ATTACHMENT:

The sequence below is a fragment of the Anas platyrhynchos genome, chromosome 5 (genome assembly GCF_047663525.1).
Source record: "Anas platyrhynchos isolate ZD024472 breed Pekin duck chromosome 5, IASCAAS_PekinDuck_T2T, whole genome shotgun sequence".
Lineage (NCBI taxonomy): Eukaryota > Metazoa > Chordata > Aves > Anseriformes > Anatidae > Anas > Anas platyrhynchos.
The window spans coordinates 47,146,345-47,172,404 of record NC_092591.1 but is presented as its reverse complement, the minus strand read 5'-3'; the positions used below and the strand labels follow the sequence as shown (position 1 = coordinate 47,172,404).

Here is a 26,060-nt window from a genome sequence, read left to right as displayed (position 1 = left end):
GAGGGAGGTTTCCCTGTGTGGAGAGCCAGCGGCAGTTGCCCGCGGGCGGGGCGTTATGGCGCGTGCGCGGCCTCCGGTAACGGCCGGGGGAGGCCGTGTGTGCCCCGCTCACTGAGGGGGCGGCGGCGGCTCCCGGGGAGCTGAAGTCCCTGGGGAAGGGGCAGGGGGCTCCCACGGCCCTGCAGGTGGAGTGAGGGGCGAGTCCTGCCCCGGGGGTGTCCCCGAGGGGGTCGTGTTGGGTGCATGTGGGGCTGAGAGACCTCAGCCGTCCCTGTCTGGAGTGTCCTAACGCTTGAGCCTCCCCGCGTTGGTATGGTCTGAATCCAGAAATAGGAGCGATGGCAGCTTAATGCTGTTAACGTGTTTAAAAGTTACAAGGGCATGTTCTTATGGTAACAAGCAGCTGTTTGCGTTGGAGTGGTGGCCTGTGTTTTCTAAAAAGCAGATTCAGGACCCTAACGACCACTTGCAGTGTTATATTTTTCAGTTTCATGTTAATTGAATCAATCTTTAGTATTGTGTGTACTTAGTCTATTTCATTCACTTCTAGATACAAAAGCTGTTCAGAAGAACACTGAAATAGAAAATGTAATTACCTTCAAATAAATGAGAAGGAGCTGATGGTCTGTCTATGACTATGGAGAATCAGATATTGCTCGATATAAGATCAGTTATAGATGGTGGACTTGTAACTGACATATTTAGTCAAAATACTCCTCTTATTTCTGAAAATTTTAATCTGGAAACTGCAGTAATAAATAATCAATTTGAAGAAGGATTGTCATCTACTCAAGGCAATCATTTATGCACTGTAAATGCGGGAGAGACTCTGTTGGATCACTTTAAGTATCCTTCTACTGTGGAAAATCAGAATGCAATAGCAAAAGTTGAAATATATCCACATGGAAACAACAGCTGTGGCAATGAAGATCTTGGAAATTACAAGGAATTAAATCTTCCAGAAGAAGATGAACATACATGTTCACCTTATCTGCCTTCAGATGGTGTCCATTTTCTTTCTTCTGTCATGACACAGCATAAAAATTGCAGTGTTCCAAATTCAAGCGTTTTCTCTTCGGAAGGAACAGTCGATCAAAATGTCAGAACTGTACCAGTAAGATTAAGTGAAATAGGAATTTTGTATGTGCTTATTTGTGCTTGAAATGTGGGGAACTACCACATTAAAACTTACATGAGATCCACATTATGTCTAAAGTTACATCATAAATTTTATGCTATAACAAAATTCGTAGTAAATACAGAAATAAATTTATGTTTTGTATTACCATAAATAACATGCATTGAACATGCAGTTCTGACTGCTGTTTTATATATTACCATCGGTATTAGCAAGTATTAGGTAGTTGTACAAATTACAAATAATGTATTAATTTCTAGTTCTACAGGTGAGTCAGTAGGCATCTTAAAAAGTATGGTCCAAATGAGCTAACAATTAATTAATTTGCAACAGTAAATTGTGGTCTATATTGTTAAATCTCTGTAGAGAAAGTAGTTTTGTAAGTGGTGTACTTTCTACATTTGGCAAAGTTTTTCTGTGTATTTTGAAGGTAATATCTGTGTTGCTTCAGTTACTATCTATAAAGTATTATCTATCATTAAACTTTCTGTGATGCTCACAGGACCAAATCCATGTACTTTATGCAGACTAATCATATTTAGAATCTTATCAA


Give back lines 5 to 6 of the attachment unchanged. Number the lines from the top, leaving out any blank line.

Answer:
Here is a 26,060-nt window from a genome sequence, read left to right as displayed (position 1 = left end):
GAGGGAGGTTTCCCTGTGTGGAGAGCCAGCGGCAGTTGCCCGCGGGCGGGGCGTTATGGCGCGTGCGCGGCCTCCGGTAACGGCCGGGGGAGGCCGTGTGTGCCCCGCTCACTGAGGGGGCGGCGGCGGCTCCCGGGGAGCTGAAGTCCCTGGGGAAGGGGCAGGGGGCTCCCACGGCCCTGCAGGTGGAGTGAGGGGCGAGTCCTGCCCCGGGGGTGTCCCCGAGGGGGTCGTGTTGGGTGCATGTGGGGCTGAGAGACCTCAGCCGTCCCTGTCTGGAGTGTCCTAACGCTTGAGCCTCCCCGCGTTGGTATGGTCTGAATCCAGAAATAGGAGCGATGGCAGCTTAATGCTGTTAACGTGTTTAAAAGTTACAAGGGCATGTTCTTATGGTAACAAGCAGCTGTTTGCGTTGGAGTGGTGGCCTGTGTTTTCTAAAAAGCAGATTCAGGACCCTAACGACCACTTGCAGTGTTATATTTTTCAGTTTCATGTTAATTGAATCAATCTTTAGTATTGTGTGTACTTAGTCTATTTCATTCACTTCTAGATACAAAAGCTGTTCAGAAGAACACTGAAATAGAAAATGTAATTACCTTCAAATAAATGAGAAGGAGCTGATGGTCTGTCTATGACTATGGAGAATCAGATATTGCTCGATATAAGATCAGTTATAGATGGTGGACTTGTAACTGACATATTTAGTCAAAATACTCCTCTTATTTCTGAAAATTTTAATCTGGAAACTGCAGTAATAAATAATCAATTTGAAGAAGGATTGTCATCTACTCAAGGCAATCATTTATGCACTGTAAATGCGGGAGAGACTCTGTTGGATCACTTTAAGTATCCTTCTACTGTGGAAAATCAGAATGCAATAGCAAAAGTTGAAATATATCCACATGGAAACAACAGCTGTGGCAATGAAGATCTTGGAAATTACAAGGAATTAAATCTTCCAGAAGAAGATGAACATACATGTTCACCTTATCTGCCTTCAGATGGTGTCCATTTTCTTTCTTCTGTCATGACACAGCATAAAAATTGCAGTGTTCCAAATTCAAGCGTTTTCTCTTCGGAAGGAACAGTCGATCAAAATGTCAGAACTGTACCAGTAAGATTAAGTGAAATAGGAATTTTGTATGTGCTTATTTGTGCTTGAAATGTGGGGAACTACCACATTAAAACTTACATGAGATCCACATTATGTCTAAAGTTACATCATAAATTTTATGCTATAACAAAATTCGTAGTAAATACAGAAATAAATTTATGTTTTGTATTACCATAAATAACATGCATTGAACATGCAGTTCTGACTGCTGTTTTATATATTACCATCGGTATTAGCAAGTATTAGGTAGTTGTACAAATTACAAATAATGTATTAATTTCTAGTTCTACAGGTGAGTCAGTAGGCATCTTAAAAAGTATGGTCCAAATGAGCTAACAATTAATTAATTTGCAACAGTAAATTGTGGTCTATATTGTTAAATCTCTGTAGAGAAAGTAGTTTTGTAAGTGGTGTACTTTCTACATTTGGCAAAGTTTTTCTGTGTATTTTGAAGGTAATATCTGTGTTGCTTCAGTTACTATCTATAAAGTATTATCTATCATTAAACTTTCTGTGATGCTCACAGGACCAAATCCATGTACTTTATGCAGACTAATCATATTTAGAATCTTATCAA